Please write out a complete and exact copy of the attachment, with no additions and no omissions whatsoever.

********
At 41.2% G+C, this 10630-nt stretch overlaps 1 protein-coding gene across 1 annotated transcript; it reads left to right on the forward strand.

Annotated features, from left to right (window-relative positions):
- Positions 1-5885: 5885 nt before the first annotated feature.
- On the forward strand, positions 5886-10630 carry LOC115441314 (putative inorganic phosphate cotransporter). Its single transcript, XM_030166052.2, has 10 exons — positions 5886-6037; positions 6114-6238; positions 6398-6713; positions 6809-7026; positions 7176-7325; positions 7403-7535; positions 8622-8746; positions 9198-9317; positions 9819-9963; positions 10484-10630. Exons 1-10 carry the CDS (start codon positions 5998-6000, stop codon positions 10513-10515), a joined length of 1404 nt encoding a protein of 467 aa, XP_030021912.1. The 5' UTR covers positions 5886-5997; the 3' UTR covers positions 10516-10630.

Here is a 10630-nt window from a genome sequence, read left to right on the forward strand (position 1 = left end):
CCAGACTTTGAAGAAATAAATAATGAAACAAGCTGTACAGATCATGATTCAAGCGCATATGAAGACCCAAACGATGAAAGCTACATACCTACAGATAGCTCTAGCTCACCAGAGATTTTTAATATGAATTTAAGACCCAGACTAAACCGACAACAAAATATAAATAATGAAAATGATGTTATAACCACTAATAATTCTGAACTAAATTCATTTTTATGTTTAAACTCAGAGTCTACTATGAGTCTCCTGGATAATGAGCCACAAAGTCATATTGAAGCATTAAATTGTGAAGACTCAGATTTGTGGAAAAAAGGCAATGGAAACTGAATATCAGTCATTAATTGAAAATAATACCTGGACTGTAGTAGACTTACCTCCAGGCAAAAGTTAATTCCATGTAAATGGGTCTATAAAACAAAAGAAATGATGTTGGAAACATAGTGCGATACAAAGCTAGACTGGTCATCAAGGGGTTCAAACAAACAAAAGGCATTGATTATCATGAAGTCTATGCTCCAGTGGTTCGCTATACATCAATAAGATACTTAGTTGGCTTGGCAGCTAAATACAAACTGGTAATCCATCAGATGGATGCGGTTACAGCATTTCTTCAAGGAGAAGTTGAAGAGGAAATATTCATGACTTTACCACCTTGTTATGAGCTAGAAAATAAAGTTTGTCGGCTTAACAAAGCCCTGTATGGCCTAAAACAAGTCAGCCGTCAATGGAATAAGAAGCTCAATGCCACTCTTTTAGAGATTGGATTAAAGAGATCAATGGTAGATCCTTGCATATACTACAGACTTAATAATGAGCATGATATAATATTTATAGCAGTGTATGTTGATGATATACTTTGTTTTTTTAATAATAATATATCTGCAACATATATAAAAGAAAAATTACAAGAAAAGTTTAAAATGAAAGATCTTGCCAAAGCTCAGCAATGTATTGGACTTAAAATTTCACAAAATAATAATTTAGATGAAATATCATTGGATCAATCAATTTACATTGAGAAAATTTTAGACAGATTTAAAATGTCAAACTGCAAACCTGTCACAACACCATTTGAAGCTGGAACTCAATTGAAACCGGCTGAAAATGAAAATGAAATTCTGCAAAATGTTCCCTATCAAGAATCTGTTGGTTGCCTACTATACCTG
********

At 41.2% G+C, this 10630-nt stretch overlaps 1 protein-coding gene across 1 annotated transcript; it reads left to right on the forward strand.

Annotated features, from left to right (window-relative positions):
- Positions 1-5885: 5885 nt before the first annotated feature.
- On the forward strand, positions 5886-10630 carry LOC115441314 (putative inorganic phosphate cotransporter). Its single transcript, XM_030166052.2, has 10 exons — positions 5886-6037; positions 6114-6238; positions 6398-6713; positions 6809-7026; positions 7176-7325; positions 7403-7535; positions 8622-8746; positions 9198-9317; positions 9819-9963; positions 10484-10630. Exons 1-10 carry the CDS (start codon positions 5998-6000, stop codon positions 10513-10515), a joined length of 1404 nt encoding a protein of 467 aa, XP_030021912.1. The 5' UTR covers positions 5886-5997; the 3' UTR covers positions 10516-10630.

Here is a 10630-nt window from a genome sequence, read left to right on the forward strand (position 1 = left end):
CCAGACTTTGAAGAAATAAATAATGAAACAAGCTGTACAGATCATGATTCAAGCGCATATGAAGACCCAAACGATGAAAGCTACATACCTACAGATAGCTCTAGCTCACCAGAGATTTTTAATATGAATTTAAGACCCAGACTAAACCGACAACAAAATATAAATAATGAAAATGATGTTATAACCACTAATAATTCTGAACTAAATTCATTTTTATGTTTAAACTCAGAGTCTACTATGAGTCTCCTGGATAATGAGCCACAAAGTCATATTGAAGCATTAAATTGTGAAGACTCAGATTTGTGGAAAAAAGGCAATGGAAACTGAATATCAGTCATTAATTGAAAATAATACCTGGACTGTAGTAGACTTACCTCCAGGCAAAAGTTAATTCCATGTAAATGGGTCTATAAAACAAAAGAAATGATGTTGGAAACATAGTGCGATACAAAGCTAGACTGGTCATCAAGGGGTTCAAACAAACAAAAGGCATTGATTATCATGAAGTCTATGCTCCAGTGGTTCGCTATACATCAATAAGATACTTAGTTGGCTTGGCAGCTAAATACAAACTGGTAATCCATCAGATGGATGCGGTTACAGCATTTCTTCAAGGAGAAGTTGAAGAGGAAATATTCATGACTTTACCACCTTGTTATGAGCTAGAAAATAAAGTTTGTCGGCTTAACAAAGCCCTGTATGGCCTAAAACAAGTCAGCCGTCAATGGAATAAGAAGCTCAATGCCACTCTTTTAGAGATTGGATTAAAGAGATCAATGGTAGATCCTTGCATATACTACAGACTTAATAATGAGCATGATATAATATTTATAGCAGTGTATGTTGATGATATACTTTGTTTTTTTAATAATAATATATCTGCAACATATATAAAAGAAAAATTACAAGAAAAGTTTAAAATGAAAGATCTTGCCAAAGCTCAGCAATGTATTGGACTTAAAATTTCACAAAATAATAATTTAGATGAAATATCATTGGATCAATCAATTTACATTGAGAAAATTTTAGACAGATTTAAAATGTCAAACTGCAAACCTGTCACAACACCATTTGAAGCTGGAACTCAATTGAAACCGGCTGAAAATGAAAATGAAATTCTGCAAAATGTTCCCTATCAAGAATCTGTTGGTTGCCTACTATACCTG